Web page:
Signs of struggle Posted on July 31, 2010

What a garden like mine needs, I often think, is a sympathetic commentator, preferably a noted authority, to explain that my relationship with bindweed and creeping thistle is creative rather than despairing, and that the shredded branches marking the visits of muntjac are an assertion of my oneness with creation.

What prompts this thought? An article by Stephen Lacey on Waltham Place, the Oppenheimers’ garden inspired by the late Henk Gerritsen. ‘We tried to grow bindweed up a tripod’, Mrs Oppenhheimer is quoted as saying, ‘but it wasn’t having it’. So they yank it up to keep it down. Good. There’s something I’m doing right.

Order/disorder. It is the central paradox of gardening in the British manner. In its inherent tension lies half the appeal of garden visiting, and most of the judgement call of the County Organizer.

Read Tony Woodward, whose bizarre ambition to get his incipient Welsh mountain garden into the Yellow Book is the pretext for The Garden in the Clouds, his bid to become the Peter Mayle of Wales. He has just moved into what sounds like a routinely scruffy farmhouse. The challenge: to persuade Mrs Kerr of the N.G.S. that his dry pond and collection of rusty machinery has an aesthetic integrity (or what you will); that it is, in fact, a garden. More specifically, as far as the N.G.S. is concerned, that it is worth £3.50 and forty five minutes of anyone’s time.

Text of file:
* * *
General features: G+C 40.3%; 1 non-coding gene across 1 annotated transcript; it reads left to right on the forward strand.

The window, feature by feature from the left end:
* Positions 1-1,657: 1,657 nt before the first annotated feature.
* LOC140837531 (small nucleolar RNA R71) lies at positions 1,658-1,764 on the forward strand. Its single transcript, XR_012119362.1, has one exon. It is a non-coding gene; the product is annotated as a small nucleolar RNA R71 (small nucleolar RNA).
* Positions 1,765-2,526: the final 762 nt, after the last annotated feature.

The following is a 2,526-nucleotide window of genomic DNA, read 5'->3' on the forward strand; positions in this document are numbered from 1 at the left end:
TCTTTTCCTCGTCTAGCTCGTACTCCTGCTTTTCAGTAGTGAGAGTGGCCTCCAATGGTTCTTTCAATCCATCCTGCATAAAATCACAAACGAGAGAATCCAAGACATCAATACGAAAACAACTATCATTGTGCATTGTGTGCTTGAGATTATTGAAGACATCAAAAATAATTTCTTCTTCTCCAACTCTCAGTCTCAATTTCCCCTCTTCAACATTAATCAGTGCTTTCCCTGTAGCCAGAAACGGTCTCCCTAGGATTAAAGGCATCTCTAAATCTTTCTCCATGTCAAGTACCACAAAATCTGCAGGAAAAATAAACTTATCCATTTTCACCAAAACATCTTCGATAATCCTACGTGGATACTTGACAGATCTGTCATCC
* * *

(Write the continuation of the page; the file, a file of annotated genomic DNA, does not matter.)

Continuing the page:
Which is surely the point, and brings us back to the inherent question of art.

If the answer is obvious: that you don’t have a clue, weeds are in control and you are growing clichés incompetently, there is no deal. Ditto if you can clip straight hedges and mow lawns, plant tulips and prune roses – but that’s it. People (a few) will applaud your industry, but the essential rapport will not be there.

To rattle the honesty box and fill 45 minutes you need a story: a touch of drama or at least some sign of a struggle. It is why we grow climbers up trees, let plants overlap paths, coat walls with leafage. What is hard needs softening, what is confused, simplifying. Yin needs yang.

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